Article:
The April jobs report was breathtakingly awful, but the figures also included a hopeful sign for U.S. workers once the economy begins re-opening from its pandemic-induced shutdown.
The share of unemployed people on temporary layoff soared to almost 80%, the highest on record, from 26.5% a month earlier, according to Labor Department figures issued Friday. The overall unemployment rate jumped to 14.7%, the highest in eight decades, from 4.4%.
Such a large share of temporarily unemployed Americans indicates they may be able return to their previous employers quickly as the nation emerges from the economic stoppage.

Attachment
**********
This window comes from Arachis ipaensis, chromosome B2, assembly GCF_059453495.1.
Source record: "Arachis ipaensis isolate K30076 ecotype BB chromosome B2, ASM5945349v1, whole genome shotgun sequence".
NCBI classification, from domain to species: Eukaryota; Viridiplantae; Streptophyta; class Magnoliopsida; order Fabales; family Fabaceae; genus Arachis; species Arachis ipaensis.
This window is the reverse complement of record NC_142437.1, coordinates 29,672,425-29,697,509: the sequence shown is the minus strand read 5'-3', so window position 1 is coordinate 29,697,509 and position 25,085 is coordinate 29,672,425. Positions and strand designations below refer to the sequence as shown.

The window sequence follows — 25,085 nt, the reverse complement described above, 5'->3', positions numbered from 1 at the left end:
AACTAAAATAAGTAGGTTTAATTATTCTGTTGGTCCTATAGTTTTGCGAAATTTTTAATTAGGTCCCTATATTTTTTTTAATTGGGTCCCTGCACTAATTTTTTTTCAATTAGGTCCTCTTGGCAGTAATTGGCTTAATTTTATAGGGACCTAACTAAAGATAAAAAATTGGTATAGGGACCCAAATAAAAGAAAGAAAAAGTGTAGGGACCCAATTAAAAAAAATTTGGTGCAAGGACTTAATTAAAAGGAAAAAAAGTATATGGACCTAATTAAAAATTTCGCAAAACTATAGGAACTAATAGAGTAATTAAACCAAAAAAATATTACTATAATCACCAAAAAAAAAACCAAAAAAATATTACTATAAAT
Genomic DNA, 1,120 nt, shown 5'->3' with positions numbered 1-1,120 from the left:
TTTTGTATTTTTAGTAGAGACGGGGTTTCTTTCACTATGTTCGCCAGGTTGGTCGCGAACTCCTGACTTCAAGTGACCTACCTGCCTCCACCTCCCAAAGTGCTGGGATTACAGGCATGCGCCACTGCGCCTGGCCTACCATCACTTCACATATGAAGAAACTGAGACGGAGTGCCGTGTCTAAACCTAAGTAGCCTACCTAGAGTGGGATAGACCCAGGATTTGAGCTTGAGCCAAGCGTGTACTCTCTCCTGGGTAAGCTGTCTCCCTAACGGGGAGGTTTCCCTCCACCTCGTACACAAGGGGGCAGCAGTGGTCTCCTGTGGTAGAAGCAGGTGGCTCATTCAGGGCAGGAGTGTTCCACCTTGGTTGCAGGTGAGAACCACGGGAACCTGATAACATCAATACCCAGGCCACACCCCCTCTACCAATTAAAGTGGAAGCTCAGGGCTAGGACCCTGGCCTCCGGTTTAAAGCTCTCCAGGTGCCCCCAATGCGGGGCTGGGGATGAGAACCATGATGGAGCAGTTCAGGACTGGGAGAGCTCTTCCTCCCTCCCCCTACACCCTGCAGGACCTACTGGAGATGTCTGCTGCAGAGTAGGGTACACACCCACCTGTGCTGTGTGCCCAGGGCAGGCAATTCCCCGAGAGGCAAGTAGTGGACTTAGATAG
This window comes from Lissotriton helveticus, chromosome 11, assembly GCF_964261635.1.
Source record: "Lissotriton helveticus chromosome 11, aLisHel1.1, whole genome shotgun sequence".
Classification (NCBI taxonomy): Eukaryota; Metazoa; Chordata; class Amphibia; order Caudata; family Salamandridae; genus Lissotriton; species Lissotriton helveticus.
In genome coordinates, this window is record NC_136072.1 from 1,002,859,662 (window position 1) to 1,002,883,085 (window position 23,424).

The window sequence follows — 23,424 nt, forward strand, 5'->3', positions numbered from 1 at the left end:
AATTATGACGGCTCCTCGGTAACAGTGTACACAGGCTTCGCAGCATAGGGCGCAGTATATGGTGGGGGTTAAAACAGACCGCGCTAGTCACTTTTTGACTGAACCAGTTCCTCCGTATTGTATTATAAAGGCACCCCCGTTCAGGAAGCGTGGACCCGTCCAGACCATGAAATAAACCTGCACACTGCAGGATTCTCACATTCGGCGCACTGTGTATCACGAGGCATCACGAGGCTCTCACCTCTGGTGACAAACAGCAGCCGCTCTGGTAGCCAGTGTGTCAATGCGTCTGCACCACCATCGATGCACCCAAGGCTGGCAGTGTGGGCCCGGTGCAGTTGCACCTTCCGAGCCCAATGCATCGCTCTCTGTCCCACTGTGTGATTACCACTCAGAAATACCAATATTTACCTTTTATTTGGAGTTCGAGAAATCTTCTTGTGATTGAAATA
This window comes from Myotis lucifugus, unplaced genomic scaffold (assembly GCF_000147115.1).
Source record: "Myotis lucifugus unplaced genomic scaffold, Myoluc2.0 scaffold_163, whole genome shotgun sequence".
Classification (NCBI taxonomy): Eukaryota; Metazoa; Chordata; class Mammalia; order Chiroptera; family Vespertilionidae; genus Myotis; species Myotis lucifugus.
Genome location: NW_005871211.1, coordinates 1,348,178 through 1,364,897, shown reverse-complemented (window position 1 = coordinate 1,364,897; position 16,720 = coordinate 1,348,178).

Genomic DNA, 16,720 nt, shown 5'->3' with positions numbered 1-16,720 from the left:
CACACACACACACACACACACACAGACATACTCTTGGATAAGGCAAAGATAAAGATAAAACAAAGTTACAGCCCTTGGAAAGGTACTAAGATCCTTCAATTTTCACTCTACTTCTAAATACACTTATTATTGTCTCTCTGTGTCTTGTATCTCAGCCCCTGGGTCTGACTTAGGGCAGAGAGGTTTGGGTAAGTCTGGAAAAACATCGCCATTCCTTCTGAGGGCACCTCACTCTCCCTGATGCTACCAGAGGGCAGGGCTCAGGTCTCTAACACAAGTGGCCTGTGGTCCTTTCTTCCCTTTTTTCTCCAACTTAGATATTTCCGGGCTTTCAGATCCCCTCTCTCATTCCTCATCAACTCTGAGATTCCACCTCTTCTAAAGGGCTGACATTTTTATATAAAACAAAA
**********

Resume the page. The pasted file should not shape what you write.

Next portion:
Erica Groshen, former commissioner of the Bureau of Labor Statistics, wrote earlier this month that former employees will immediately be productive because they won’t require onboarding or training.
“Furthermore, while they await recall, workers likely won’t delay as much consumption as if they faced the greater uncertainty of needing to find a new job,” Groshen said. “By the same token, employers are spared the uncertainties of getting the skilled workforce they need, so they can make the purchases they need to be ready to start up again.”
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